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House Freedom Caucus Condemns Amash for Accusing Trump of ‘Impeachable Conduct’

Rep. Justin Amash speaks at CPAC 2013 (Kevin Lamarque/Reuters)

Members of the House Freedom Caucus voted Monday evening to condemn one of the group’s co-founders, Representative Justin Amash (R., Mich.) in response to his impeachment stand against President Trump.

Representative Jim Jordan, the ranking Republican on the Oversight Committee and former chairman of the Freedom Caucus, told Politico that the group easily passed the 80 percent threshold for the adoption of a formal position.

“It was every single person who totally disagrees with what he says,” Jordan said after the meeting, which Amash did not attend.

Amash broke ranks Saturday, becoming the first Republican to say publicly that the obstructive behavior attributed to Trump by special counsel Robert Mueller was impeachable.

In addition to the backlash he received from the Freedom Caucus, Amash’s impeachment stand prompted an immediate primary challenge from Michigan state representative Jim Lower, who told the Detroit Free Press on Monday that he planned to announce his bid in July, but felt compelled to speed up his timeline in the wake of Amash’s statements.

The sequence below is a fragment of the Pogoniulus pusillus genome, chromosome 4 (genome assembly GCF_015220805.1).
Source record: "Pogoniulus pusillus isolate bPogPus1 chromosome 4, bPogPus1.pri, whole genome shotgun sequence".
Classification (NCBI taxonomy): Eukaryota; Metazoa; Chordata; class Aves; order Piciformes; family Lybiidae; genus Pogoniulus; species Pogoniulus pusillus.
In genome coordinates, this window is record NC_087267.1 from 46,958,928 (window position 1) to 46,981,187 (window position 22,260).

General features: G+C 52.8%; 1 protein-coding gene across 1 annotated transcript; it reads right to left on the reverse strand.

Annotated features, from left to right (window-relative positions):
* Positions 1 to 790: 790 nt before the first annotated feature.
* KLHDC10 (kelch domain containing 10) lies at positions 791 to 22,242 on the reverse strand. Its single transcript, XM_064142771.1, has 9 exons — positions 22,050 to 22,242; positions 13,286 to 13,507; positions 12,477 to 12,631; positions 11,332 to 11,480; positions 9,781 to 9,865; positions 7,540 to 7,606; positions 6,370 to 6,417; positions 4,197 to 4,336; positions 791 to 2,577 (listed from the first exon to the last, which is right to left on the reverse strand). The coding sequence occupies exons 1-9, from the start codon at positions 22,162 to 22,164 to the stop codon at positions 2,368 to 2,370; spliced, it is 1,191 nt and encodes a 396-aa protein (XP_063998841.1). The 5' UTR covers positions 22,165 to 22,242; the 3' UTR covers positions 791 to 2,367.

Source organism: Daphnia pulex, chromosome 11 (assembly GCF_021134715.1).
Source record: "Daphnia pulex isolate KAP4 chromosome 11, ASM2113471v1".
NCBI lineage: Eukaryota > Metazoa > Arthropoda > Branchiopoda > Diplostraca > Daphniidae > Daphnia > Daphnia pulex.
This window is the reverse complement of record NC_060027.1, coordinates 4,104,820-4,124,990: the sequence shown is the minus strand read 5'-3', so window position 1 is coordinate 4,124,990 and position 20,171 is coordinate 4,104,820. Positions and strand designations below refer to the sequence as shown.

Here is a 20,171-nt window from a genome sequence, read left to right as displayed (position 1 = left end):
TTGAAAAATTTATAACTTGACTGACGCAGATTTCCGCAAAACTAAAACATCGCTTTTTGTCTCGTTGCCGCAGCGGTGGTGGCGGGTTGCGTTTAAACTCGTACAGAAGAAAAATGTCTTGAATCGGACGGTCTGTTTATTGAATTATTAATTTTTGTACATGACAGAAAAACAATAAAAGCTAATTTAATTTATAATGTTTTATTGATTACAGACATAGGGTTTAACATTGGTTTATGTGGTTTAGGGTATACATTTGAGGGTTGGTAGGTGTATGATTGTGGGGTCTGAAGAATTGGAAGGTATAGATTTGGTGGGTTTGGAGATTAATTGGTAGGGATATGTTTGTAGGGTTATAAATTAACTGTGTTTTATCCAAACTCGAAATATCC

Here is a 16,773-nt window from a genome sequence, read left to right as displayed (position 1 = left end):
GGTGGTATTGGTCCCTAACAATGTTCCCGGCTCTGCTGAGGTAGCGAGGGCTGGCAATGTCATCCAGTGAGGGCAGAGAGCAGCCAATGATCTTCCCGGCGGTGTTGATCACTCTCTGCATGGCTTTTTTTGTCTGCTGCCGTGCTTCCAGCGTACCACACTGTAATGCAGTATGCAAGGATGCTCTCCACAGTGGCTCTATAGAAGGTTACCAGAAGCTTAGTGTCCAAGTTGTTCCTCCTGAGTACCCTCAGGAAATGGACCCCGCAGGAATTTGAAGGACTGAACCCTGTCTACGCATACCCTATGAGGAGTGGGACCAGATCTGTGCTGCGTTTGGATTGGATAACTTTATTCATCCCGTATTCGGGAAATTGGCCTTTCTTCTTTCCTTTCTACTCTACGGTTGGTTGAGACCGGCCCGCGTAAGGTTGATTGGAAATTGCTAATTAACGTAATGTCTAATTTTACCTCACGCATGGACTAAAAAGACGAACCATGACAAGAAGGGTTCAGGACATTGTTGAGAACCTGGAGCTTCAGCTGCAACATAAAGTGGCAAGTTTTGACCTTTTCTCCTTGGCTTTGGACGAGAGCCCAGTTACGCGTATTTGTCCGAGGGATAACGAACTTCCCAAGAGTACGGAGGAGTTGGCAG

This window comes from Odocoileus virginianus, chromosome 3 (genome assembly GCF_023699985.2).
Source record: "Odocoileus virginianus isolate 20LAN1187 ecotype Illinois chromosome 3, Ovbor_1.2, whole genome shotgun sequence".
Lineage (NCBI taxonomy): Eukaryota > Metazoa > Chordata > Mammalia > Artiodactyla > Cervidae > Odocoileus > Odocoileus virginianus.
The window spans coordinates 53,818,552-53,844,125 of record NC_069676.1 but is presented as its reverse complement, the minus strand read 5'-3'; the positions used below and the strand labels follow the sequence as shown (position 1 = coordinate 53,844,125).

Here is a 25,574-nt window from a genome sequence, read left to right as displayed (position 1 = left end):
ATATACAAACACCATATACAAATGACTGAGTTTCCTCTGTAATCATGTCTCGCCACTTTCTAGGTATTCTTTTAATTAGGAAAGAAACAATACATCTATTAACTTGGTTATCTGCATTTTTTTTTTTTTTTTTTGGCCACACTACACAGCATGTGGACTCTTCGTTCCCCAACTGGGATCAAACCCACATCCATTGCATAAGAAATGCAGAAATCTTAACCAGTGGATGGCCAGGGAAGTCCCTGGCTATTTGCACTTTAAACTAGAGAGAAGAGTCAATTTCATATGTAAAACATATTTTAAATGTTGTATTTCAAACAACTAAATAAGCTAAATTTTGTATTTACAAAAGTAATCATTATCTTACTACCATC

A number of top Republicans, including House Minority Leader Kevin McCarthy, have also condemned Amash’s lack of party loyalty. McCarthy noted Amash’s penchant for voting against the Republican party line and suggested he may no longer belong in the GOP caucus during a Sunday Fox News appearance. He did tell Politico, however, that Amash could retain his committee assignments.

President Trump similarly accused Amash of seeking to exploit the controversy surrounding the Mueller report for his own political gain.

Amash, a libertarian-leaning conservative who has proven willing to split with his party on issue like Trump’s national emergency declaration, remains steadfast in his position despite the criticism.

“People who say there were no underlying crimes and therefore the president could not have intended to illegally obstruct the investigation—and therefore cannot be impeached—are resting their argument on several falsehoods,” he told Politico.

 

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